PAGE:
Food Revolution Cooking Club looks to change the way kids eat
Started in response to a challenge from celebrity chef and healthy food advocate Jamie Oliver, the Food Revolution Pittsburgh Cooking Club has been running at Pittsburgh’s Obama Academy for the last year-and-a-half.

Food Revolution Cooking Club founder Bobby Fry with some of his students at Pittsburgh Obama Academy/Photo by Alaina Webber, Food Revolution Pittsburgh

Food Revolution Cooking Club founder Bobby Fry with some of his students at Pittsburgh Obama Academy

Now, in preparation for Food Revolution Day on May 16, club founder Bobby Fry, who owns Bar Marco and The Livermore, has launched a crowdfunding campaign to help make the cooking club self-sustainable and to see that Pittsburgh’s celebration of Food Revolution ideals the largest in all 74 participating countries.

“If you expose people to good foods and how to prepare good foods from raw ingredients, it creates an instant change,” Fry says. “This club has produced results the last year and a half, and we want to make it a model that doesn’t require continuous grants and funding.”

The campaign has raised close to $10,000 in its first three days and still has nearly a month to go.

Hosted on Crowdtilt, the cooking club hopes to raise $250,000 by May 4 to make it sustainable. Fry would not only like to expand the program to include more students, but he’d also like to see a student-run food truck established on campus at Obama.

“We can hire the kids from the cooking club to run the truck after school. For less money than they’re spending buying after-school snacks at the gas station, they can get real food,” Fry says. “We can hire a real chef to run the cooking club and help the kids run the truck, keep buying ingredients, start catering school events. Kids can not only work and make money, but learn real skills and do culturally significant work.

For Food Revolution Day festivities at Obama Academy, Fry says the club has already lined up 60 exhibitors and 20 of the city’s best chefs. The celebration will free and open to the public.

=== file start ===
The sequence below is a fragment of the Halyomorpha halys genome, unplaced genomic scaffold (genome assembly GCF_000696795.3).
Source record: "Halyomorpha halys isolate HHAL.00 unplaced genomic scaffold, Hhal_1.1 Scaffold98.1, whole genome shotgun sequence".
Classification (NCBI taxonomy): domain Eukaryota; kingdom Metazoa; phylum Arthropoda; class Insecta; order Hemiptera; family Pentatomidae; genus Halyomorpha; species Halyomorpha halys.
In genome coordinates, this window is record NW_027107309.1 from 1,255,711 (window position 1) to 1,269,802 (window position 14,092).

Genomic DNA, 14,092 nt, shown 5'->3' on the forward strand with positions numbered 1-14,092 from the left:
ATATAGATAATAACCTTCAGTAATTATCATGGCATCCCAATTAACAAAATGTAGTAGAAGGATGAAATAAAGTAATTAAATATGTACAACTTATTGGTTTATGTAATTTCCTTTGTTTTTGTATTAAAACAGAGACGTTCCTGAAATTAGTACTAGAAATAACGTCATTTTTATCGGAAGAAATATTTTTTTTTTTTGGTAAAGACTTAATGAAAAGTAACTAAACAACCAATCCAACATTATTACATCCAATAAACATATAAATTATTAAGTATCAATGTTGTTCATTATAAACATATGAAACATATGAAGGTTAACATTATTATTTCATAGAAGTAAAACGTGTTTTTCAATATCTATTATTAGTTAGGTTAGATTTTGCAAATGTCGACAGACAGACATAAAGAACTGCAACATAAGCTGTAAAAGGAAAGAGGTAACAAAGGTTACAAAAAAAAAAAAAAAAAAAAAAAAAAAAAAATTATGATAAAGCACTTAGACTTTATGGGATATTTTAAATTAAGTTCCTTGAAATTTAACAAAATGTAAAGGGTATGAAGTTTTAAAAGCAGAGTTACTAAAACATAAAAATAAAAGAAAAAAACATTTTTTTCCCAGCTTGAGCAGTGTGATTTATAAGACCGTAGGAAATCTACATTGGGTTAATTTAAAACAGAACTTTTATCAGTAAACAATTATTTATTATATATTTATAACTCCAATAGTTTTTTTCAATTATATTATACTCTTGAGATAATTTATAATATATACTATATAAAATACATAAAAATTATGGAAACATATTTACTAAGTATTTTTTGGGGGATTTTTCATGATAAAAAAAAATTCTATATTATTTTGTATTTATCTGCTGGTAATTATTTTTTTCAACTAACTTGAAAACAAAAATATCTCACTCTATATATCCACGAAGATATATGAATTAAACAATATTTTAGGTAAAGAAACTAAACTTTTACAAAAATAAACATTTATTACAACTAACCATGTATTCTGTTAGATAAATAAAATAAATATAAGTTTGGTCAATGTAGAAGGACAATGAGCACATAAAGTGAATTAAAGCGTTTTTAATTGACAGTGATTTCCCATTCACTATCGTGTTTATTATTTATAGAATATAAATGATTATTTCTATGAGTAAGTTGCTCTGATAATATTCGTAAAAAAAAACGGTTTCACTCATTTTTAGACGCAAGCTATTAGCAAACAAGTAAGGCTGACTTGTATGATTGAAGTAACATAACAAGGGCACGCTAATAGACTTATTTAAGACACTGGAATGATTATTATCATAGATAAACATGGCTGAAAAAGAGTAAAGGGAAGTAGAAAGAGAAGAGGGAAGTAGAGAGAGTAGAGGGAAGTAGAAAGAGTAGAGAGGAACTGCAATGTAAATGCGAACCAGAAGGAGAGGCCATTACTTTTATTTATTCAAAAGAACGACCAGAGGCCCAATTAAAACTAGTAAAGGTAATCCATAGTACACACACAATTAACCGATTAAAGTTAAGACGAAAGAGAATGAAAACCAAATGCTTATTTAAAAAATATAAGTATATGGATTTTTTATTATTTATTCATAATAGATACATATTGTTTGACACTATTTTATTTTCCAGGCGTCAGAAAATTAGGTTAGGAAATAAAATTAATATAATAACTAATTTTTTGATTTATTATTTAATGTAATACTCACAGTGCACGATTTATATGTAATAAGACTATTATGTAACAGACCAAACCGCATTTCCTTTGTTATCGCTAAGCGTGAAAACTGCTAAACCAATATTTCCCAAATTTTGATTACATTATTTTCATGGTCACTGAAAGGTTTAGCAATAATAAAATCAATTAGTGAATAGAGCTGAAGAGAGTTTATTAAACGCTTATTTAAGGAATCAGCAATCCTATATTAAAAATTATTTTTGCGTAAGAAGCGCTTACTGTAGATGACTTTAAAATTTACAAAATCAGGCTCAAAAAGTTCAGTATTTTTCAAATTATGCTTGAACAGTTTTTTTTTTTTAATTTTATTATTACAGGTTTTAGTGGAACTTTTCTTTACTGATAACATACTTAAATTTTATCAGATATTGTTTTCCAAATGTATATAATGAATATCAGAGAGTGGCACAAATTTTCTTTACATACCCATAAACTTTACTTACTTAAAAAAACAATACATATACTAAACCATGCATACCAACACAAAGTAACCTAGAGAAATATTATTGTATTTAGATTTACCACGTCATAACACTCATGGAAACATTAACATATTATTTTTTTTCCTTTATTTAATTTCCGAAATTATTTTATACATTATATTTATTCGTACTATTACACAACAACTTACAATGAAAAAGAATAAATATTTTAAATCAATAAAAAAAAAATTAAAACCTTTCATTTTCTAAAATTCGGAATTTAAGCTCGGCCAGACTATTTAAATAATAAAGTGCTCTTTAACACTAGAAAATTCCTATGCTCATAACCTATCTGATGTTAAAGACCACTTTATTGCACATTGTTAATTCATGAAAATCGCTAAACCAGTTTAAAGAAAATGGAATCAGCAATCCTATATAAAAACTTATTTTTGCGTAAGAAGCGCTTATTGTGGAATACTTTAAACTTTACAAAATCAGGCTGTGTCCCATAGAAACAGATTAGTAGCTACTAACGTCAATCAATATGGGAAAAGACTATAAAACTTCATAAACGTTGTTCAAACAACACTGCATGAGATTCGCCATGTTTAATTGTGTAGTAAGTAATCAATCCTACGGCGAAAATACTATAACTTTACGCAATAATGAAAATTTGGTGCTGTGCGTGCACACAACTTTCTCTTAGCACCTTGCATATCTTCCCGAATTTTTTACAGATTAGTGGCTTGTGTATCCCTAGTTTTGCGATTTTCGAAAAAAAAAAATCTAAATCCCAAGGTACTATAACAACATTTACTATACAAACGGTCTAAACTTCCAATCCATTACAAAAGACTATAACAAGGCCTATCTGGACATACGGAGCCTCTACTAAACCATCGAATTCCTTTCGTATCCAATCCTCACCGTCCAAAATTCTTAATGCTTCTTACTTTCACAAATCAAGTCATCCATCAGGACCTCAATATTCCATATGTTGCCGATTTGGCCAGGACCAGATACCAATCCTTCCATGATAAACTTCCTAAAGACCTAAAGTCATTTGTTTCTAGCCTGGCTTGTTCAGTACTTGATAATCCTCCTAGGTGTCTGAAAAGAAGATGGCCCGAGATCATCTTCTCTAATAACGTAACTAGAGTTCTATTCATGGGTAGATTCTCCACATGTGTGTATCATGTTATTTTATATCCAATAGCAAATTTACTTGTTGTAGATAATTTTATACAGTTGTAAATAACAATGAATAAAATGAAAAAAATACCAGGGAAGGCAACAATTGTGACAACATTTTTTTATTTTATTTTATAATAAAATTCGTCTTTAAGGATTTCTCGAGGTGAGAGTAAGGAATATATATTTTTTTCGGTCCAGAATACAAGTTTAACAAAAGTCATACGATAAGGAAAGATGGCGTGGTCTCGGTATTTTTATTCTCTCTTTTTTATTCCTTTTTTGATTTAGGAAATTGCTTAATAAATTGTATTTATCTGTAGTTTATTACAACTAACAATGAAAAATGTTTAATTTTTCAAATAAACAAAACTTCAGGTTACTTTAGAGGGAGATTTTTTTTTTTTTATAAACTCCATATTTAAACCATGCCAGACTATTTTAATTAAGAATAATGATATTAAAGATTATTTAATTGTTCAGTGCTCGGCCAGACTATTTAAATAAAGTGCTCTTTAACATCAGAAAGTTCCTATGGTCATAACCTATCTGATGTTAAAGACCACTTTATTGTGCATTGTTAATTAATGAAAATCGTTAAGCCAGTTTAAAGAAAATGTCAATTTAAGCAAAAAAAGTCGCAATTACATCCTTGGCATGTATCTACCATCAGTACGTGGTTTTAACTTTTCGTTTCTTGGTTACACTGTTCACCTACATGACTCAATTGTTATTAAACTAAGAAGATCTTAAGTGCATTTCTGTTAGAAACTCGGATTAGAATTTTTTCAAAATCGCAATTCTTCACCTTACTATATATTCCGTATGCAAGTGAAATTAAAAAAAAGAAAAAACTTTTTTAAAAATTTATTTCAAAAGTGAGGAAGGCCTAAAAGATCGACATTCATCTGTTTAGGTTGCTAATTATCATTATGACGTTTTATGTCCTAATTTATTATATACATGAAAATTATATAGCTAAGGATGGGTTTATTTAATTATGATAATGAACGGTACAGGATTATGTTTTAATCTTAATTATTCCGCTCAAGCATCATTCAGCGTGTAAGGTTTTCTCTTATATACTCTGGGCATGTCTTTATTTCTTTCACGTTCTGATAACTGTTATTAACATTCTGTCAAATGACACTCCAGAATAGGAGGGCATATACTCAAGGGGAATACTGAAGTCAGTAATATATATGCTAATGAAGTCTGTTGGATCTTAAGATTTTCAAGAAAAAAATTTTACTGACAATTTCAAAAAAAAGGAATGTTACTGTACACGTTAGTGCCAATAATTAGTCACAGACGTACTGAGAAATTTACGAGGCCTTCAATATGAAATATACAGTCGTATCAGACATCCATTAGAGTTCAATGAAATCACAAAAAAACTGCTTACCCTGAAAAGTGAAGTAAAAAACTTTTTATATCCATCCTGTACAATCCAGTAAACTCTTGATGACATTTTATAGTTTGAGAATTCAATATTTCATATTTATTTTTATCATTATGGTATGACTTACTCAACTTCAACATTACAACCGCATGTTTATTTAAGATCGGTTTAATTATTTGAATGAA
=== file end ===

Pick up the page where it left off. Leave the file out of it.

DeSimone bringing a new wine bar to Shadyside
You can’t keep Dave DiSimone down for long. Less than two months after the closing of Bridge Ten Brasserie, the South Side French restaurant heowned and operated since the summer of 2012, DiSimone is back with Open Bottle Bistro, a wine bar located at 5884 Ellsworth Avenue in Shadyside.

Open Bottle, which will hold its soft opening on Tuesday, will feature a broad selection of wines and European-style cocktails to go with food from Chef Jeremy Hickey, who follows DiSimone from Bridge Ten.

In addition to an intimate dining room, DeSimone is working on a covered patio which should be ready in time for the restaurant’s grand opening later this spring.

Open Bottle will offer lunch service Tuesday through Friday from 11 a.m. to 2 p.m. and dinner service from 5 p.m. to 10 p.m., though the restaurant will be open continuously from 11:30 a.m. to 11 p.m. on Saturdays.

Patron opens in East Liberty
Patron Mexican Grill opened last Friday at the corner of Highland Avenue and Penn Circle in East Liberty. Patron will feature lunch and dinner service seven days a week until 10:30 p.m. Monday specials include 95-cent tacos and margaritas for $2.95.

It’s the fourth installation of the restaurant from owner Martin Bolanios, who moved to Pittsburgh in 2006 from Michoacan, Mexico.